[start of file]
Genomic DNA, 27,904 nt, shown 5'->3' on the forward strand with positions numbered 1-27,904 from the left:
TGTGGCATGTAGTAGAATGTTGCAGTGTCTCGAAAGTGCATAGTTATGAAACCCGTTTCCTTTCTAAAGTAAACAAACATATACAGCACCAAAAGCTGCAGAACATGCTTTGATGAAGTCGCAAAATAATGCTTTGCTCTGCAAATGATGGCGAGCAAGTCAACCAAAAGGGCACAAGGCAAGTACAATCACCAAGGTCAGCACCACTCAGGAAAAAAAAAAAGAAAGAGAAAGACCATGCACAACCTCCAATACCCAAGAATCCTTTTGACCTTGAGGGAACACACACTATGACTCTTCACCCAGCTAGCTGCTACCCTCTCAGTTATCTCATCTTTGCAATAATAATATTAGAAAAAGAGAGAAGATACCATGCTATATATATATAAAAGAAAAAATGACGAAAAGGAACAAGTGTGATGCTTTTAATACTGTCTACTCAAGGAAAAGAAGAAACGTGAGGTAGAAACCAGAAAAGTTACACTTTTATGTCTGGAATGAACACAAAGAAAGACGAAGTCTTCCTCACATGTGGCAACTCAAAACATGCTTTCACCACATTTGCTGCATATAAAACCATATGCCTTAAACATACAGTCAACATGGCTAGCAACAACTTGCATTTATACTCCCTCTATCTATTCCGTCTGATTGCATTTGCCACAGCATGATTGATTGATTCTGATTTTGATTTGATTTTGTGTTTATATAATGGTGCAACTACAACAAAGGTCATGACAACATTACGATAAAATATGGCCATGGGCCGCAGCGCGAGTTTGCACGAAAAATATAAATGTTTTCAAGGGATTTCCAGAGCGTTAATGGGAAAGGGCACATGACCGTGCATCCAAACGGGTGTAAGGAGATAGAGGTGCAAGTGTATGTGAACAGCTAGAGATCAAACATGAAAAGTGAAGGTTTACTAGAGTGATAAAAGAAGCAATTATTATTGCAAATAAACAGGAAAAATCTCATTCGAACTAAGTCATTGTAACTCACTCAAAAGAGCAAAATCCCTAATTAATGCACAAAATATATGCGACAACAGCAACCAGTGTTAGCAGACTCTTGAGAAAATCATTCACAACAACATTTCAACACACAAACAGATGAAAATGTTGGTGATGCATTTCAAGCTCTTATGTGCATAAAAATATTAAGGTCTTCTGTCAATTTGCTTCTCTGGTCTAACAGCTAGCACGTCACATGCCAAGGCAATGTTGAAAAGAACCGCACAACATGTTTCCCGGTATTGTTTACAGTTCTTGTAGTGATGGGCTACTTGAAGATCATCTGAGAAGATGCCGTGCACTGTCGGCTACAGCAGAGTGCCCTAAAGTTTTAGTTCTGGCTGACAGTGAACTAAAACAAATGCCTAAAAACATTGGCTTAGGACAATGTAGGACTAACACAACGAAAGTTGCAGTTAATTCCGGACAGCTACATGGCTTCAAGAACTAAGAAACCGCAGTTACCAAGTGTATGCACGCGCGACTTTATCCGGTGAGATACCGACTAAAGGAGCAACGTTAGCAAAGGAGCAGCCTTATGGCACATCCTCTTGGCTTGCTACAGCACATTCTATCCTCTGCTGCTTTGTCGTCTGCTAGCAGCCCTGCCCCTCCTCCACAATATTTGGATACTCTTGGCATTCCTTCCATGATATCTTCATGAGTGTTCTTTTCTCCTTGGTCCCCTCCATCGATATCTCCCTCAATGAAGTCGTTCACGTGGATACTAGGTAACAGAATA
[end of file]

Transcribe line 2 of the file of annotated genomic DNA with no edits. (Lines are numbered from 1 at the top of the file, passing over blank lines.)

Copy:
TGTGGCATGTAGTAGAATGTTGCAGTGTCTCGAAAGTGCATAGTTATGAAACCCGTTTCCTTTCTAAAGTAAACAAACATATACAGCACCAAAAGCTGCAGAACATGCTTTGATGAAGTCGCAAAATAATGCTTTGCTCTGCAAATGATGGCGAGCAAGTCAACCAAAAGGGCACAAGGCAAGTACAATCACCAAGGTCAGCACCACTCAGGAAAAAAAAAAAGAAAGAGAAAGACCATGCACAACCTCCAATACCCAAGAATCCTTTTGACCTTGAGGGAACACACACTATGACTCTTCACCCAGCTAGCTGCTACCCTCTCAGTTATCTCATCTTTGCAATAATAATATTAGAAAAAGAGAGAAGATACCATGCTATATATATATAAAAGAAAAAATGACGAAAAGGAACAAGTGTGATGCTTTTAATACTGTCTACTCAAGGAAAAGAAGAAACGTGAGGTAGAAACCAGAAAAGTTACACTTTTATGTCTGGAATGAACACAAAGAAAGACGAAGTCTTCCTCACATGTGGCAACTCAAAACATGCTTTCACCACATTTGCTGCATATAAAACCATATGCCTTAAACATACAGTCAACATGGCTAGCAACAACTTGCATTTATACTCCCTCTATCTATTCCGTCTGATTGCATTTGCCACAGCATGATTGATTGATTCTGATTTTGATTTGATTTTGTGTTTATATAATGGTGCAACTACAACAAAGGTCATGACAACATTACGATAAAATATGGCCATGGGCCGCAGCGCGAGTTTGCACGAAAAATATAAATGTTTTCAAGGGATTTCCAGAGCGTTAATGGGAAAGGGCACATGACCGTGCATCCAAACGGGTGTAAGGAGATAGAGGTGCAAGTGTATGTGAACAGCTAGAGATCAAACATGAAAAGTGAAGGTTTACTAGAGTGATAAAAGAAGCAATTATTATTGCAAATAAACAGGAAAAATCTCATTCGAACTAAGTCATTGTAACTCACTCAAAAGAGCAAAATCCCTAATTAATGCACAAAATATATGCGACAACAGCAACCAGTGTTAGCAGACTCTTGAGAAAATCATTCACAACAACATTTCAACACACAAACAGATGAAAATGTTGGTGATGCATTTCAAGCTCTTATGTGCATAAAAATATTAAGGTCTTCTGTCAATTTGCTTCTCTGGTCTAACAGCTAGCACGTCACATGCCAAGGCAATGTTGAAAAGAACCGCACAACATGTTTCCCGGTATTGTTTACAGTTCTTGTAGTGATGGGCTACTTGAAGATCATCTGAGAAGATGCCGTGCACTGTCGGCTACAGCAGAGTGCCCTAAAGTTTTAGTTCTGGCTGACAGTGAACTAAAACAAATGCCTAAAAACATTGGCTTAGGACAATGTAGGACTAACACAACGAAAGTTGCAGTTAATTCCGGACAGCTACATGGCTTCAAGAACTAAGAAACCGCAGTTACCAAGTGTATGCACGCGCGACTTTATCCGGTGAGATACCGACTAAAGGAGCAACGTTAGCAAAGGAGCAGCCTTATGGCACATCCTCTTGGCTTGCTACAGCACATTCTATCCTCTGCTGCTTTGTCGTCTGCTAGCAGCCCTGCCCCTCCTCCACAATATTTGGATACTCTTGGCATTCCTTCCATGATATCTTCATGAGTGTTCTTTTCTCCTTGGTCCCCTCCATCGATATCTCCCTCAATGAAGTCGTTCACGTGGATACTAGGTAACAGAATA